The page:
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Cloud-based vs. on-premise CRM: Which is better?

On-Premise CRM
What is an on-premise CRM?
When is an on-premise CRM suitable?
The challenges of on-premise CRMs
Why a cloud-based CRM is an excellent fit for growing businesses
On-premise vs. cloud CRM: A side-by-side comparison
Final thoughts

You may have already decided to invest in a customer relationship management (CRM) solution. Before you choose one though, you’ll need to consider whether you’d benefit most from a cloud-based or on-premise CRM.

Cloud CRMs are popular among small businesses, but on-premise systems can offer unique benefits for all kinds of establishments in the right situations.

In this article, we’ll explain how on-premise CRMs work and the types of organizations they fit best. We’ll also explore why so many companies opt for cloud-based software and do a comparison to help you make a confident choice.

What is an on-premise CRM?

An on-premise CRM, also known as an on-site CRM, is a customer relationship management system whose infrastructure, hardware, operating system and data are stored on the user’s premises.

On-premise CRMs are hosted on a company’s own servers and typically share the following characteristics:

  • Internal management. The user’s IT department, a designated team member or contractors manage and maintain the system. This includes hardware and software updates, backups and security.

  • Full customization. The user has a high level of control over their system’s features and capabilities and can tailor it to their needs.

  • Data ownership. The user has complete control and ownership of the customer data stored offline in their CRM.

  • Complex implementation. Given the need for internal infrastructure (i.e., a dedicated CRM server), setting up on-premise CRM solutions takes time. It can take days, weeks or months, depending on the system and the number of users.

  • High upfront costs. The user must cover the cost of software licenses, hardware and training before starting.

In contrast, cloud-based CRMs are hosted on external servers by third-party vendors and users access them via the internet. These on-demand CRMs offer convenience, scalability and reduced IT costs as vendors take care of maintenance and updates.

When is an on-premise CRM suitable?

While cloud CRM solutions have become more popular in the past decade, on-premise systems offer unique benefits in some situations.

Here are a few scenarios where an on-premise CRM can be a great fit.

Military and other government agencies

Complete ownership of the system and CRM data make on-premise solutions ideal for organizations that handle classified information. For instance, military and government agencies.

Many on-demand CRMs offer robust security features. However, organizations with strict data security and compliance requirements may not be allowed to involve a third party (i.e., the software-as-a-service (or SaaS) company.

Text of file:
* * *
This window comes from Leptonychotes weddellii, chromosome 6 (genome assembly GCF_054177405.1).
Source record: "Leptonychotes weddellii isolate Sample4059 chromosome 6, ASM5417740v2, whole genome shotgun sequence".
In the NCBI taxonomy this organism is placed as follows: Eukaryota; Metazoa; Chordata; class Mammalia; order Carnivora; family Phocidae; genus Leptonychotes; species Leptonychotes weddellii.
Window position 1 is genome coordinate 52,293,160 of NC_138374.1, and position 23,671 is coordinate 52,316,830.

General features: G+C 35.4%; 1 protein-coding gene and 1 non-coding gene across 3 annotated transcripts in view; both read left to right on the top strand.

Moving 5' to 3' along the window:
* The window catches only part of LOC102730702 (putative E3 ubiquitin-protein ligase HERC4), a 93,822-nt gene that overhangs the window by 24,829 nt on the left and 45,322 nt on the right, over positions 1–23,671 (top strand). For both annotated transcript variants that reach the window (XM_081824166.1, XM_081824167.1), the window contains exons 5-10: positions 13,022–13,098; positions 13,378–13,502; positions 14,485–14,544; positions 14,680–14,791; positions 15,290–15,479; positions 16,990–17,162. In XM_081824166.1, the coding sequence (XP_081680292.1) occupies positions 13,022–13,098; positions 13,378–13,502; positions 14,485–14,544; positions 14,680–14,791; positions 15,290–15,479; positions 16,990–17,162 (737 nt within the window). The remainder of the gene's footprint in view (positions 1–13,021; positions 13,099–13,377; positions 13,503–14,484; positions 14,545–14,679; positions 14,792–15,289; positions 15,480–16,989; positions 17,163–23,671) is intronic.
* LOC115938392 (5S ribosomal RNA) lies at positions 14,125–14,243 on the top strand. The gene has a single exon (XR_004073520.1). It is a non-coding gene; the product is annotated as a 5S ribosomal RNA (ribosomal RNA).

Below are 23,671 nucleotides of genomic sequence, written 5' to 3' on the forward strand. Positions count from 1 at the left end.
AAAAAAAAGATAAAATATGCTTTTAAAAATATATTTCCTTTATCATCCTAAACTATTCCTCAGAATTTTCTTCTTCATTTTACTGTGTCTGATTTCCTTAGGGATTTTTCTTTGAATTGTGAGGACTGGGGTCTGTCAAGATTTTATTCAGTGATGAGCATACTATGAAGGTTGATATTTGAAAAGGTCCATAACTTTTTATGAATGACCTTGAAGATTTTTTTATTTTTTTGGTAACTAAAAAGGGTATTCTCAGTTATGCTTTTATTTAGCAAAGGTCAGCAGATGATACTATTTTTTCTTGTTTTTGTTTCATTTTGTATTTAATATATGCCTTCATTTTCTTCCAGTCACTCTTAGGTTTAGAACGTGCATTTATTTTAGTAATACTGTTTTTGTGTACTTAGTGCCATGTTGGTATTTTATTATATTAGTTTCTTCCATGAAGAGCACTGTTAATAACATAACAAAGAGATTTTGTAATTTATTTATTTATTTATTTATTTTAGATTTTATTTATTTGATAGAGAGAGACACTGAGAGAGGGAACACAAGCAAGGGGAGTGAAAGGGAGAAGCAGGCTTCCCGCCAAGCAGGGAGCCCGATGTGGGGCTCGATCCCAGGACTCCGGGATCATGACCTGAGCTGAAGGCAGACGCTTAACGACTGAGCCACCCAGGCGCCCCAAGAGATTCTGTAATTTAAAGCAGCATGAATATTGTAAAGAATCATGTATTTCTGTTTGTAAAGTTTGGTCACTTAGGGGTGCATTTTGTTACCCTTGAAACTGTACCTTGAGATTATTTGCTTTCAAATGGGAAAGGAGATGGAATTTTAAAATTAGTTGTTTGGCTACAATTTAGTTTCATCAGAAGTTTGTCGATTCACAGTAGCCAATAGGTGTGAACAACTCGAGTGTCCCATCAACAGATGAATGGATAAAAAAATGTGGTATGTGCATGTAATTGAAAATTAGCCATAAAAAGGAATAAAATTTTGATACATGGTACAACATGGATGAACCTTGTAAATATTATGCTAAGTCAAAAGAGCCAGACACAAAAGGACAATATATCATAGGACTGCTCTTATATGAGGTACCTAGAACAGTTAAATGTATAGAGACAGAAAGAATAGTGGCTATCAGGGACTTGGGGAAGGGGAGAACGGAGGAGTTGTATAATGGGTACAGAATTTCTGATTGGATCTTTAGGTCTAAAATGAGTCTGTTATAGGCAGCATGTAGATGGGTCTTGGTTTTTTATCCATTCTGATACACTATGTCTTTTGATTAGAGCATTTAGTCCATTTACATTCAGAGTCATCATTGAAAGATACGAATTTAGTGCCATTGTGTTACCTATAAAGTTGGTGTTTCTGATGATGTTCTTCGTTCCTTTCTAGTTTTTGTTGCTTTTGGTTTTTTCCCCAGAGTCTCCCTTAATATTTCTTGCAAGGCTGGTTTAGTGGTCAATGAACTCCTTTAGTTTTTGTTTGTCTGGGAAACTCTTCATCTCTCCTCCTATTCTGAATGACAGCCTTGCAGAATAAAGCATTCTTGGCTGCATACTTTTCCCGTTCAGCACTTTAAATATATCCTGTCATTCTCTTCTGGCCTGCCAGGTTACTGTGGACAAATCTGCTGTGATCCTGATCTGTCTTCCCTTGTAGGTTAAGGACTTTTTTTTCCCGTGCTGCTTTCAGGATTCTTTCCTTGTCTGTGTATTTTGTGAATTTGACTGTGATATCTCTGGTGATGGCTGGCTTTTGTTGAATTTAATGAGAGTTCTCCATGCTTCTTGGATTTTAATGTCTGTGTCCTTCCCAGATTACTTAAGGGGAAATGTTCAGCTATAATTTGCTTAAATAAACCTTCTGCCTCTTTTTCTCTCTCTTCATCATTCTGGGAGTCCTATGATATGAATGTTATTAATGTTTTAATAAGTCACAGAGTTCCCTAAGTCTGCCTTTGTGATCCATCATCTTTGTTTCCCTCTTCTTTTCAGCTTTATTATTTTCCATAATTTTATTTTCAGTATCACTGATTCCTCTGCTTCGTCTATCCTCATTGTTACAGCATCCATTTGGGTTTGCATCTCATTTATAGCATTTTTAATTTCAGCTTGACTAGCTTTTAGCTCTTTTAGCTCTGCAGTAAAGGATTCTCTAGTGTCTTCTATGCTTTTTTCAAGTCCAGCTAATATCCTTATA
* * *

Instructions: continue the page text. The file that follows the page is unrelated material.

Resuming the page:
Weak internet infrastructure

On-premise CRMs provide a stable user experience in areas where internet connectivity is unavailable or unreliable.

That stability is important for companies operating in challenging environments (e.g., offshore oil and gas exploration) and developing countries. It minimizes disruption and lets people focus on core business activities.

Proprietary software and legacy systems

A fully customizable, on-premise solution ensures seamless integration with existing infrastructure and applications.

It allows developers and IT staff to adapt the system’s backend to their needs.

Specialized budgeting requirements

On-premise CRM requires a substantial initial investment. This might appeal to companies seeking a single payment rather than ongoing subscription fees. For those with the resources, the in-house approach may make long-term financial planning easier.

The challenges of on-premise CRMs

Even if your business fits one of the descriptions above, implementing and using on-premise CRM software can be challenging.

Here are four common drawbacks of on-premise CRMs to consider before you invest:

  • High costs. An on-premise CRM system requires a big initial investment. You’ll need to pay for software licenses, hardware and infrastructure. Even if your business has the budget now, consider how these purchases will impact your cash flow.

  • Greater demand for IT resources and expertise. You’ll need IT expertise to install, configure and maintain an on-premise CRM system. If your IT team doesn’t have the capacity to handle these responsibilities, you risk causing bottlenecks in other business areas. You could also outsource this responsibility, but it’ll increase your costs.

  • Limited accessibility. On-premise CRM tools are typically accessible from a single location using devices on the same IT network. This limits its availability for remote and mobile teams, reducing productivity and responsiveness. Poor response times could also potentially hurt the customer experience.

  • Increased risk of data loss. Storing all customer data on an on-site server makes your business more vulnerable to hardware failures, power outages and natural disasters. You’ll need robust backup and disaster recovery processes to avoid disruption.

Many businesses overcome these challenges with preparation, refined data management processes and some external support. If you don’t have the time or resources for such measures, a cloud-based CRM solution will likely be more practical.

Why a cloud-based CRM is an excellent fit for growing businesses

Unless an on-premise CRM is the only suitable choice for your organization, a cloud-based CRM platform is the way forward.

On-demand solutions provide companies with flexibility, accessibility and seamless integration with other tools. Let’s focus on how both large and small businesses can benefit from cloud-based tools.

Scalability and flexibility

The best cloud-based CRM tools offer multiple pricing tiers, flexible agreements and plenty of customization. They allow you to scale your usage according to your needs and budget.

For example, Pipedrive’s Essential plan allows 3,000 open deals per company and 15 insights reports per user.

As your business and sales team grow and you begin to generate more leads, you can upgrade to the Advanced tier. This plan allows 10,000 open deals for the company and 30 Insights reports per user. It also includes sales and marketing automations to increase workflow efficiency.

You’ll continue using the same hardware after any upgrade, meaning no extra costs outside of your subscription fee. You can switch back to your original plan or add more functionality as your business evolves.